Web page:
In recognition of his work to improve the lives of people from around the world who stutter, the Board of Governors of the 17-campus University of North Carolina named Shapiro one of two recipients of the Oliver Max Gardner Award. It is the highest faculty honor the board bestows — and the only award for which all faculty members on UNC campuses are eligible.
Established through the will of late North Carolina Gov. O. Max Gardner, the award recognizes faculty who have “made the greatest contribution to the welfare of the human race.” The 2016 award came with a $20,000 cash prize and was presented during the May 2016 board meeting.
TOWARD FLUENCY FREEDOM
While working to overcome his own stutter, Shapiro made it his life’s ambition to help others with similar communication disorders. A noted scholar, beloved teacher and prolific researcher, he honed his methods through decades of work in WCU’s Speech and Hearing Clinic, providing diagnostic and treatment services to residents of Western North Carolina and beyond to help them on their journey toward what he calls “fluency freedom.” Shapiro’s clinical methods and research have been disseminated through his 200 presentations and 85 publications in seven languages and supported by approximately $1 million in grant funding.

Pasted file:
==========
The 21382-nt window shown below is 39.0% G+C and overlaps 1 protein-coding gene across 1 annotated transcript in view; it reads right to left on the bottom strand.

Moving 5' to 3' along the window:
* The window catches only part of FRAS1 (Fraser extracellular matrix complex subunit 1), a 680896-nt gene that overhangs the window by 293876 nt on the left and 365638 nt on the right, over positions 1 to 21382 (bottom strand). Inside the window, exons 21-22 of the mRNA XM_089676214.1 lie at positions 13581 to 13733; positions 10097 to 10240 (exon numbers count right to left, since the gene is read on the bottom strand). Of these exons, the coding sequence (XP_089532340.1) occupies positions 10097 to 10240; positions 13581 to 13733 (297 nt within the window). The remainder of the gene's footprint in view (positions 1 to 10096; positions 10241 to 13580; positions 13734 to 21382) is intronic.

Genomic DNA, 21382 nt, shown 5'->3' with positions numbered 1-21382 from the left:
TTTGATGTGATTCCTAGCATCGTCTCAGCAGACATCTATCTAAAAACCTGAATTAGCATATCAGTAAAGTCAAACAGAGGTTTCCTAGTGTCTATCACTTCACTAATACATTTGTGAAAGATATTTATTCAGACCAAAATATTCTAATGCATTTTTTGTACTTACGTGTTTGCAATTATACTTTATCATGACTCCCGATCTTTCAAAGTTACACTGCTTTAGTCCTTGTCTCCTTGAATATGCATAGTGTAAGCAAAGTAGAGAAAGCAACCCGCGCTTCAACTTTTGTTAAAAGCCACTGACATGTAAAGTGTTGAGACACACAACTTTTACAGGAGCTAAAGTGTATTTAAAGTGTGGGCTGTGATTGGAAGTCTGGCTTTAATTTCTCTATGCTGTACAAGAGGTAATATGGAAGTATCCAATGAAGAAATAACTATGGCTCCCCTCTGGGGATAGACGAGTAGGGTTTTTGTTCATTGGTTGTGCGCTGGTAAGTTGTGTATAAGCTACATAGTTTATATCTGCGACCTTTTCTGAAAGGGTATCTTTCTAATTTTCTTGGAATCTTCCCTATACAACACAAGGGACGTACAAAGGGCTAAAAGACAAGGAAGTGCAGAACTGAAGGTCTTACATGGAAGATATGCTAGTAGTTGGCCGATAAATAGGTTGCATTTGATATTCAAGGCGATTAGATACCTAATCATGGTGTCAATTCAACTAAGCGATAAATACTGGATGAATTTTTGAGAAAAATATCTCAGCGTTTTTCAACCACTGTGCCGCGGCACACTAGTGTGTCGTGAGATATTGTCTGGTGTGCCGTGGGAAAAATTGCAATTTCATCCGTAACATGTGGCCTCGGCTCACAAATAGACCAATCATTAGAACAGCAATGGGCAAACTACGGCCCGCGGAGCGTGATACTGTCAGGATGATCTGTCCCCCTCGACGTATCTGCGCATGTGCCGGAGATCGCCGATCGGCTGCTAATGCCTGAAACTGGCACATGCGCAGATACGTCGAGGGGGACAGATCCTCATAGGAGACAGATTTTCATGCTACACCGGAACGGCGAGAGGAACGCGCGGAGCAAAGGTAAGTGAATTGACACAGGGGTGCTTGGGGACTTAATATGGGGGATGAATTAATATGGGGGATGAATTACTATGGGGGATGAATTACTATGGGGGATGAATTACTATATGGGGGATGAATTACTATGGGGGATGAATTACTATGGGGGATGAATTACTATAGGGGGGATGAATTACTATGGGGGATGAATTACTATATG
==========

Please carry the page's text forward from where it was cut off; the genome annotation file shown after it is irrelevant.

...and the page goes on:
Among his clients is Charlotte resident Michael Lefko, who, in his 40s and enjoying a career in education, decided to resume speech therapy as he tried to make additional progress in his efforts to overcome a lifelong stutter.
“I had been in and out of speech therapy, from early childhood through adulthood. I had acquired everything I needed in my bag of tools to help me speak fluently, and yet I wasn’t getting the job done with consistency on a daily basis,” Lefko said.
“Dr. Shapiro’s was different than any other therapy I had ever experienced. He cared about me. He wanted to get to know me as a person. I truly felt he had a personal investment in my finding success in fluency freedom, the definition of which he was helping me to cultivate for myself. Our client/ professional relationship was a true partnership that became a friendship. I was never on the clock when we met. It was real, not contrived. It was comfortable,” he said.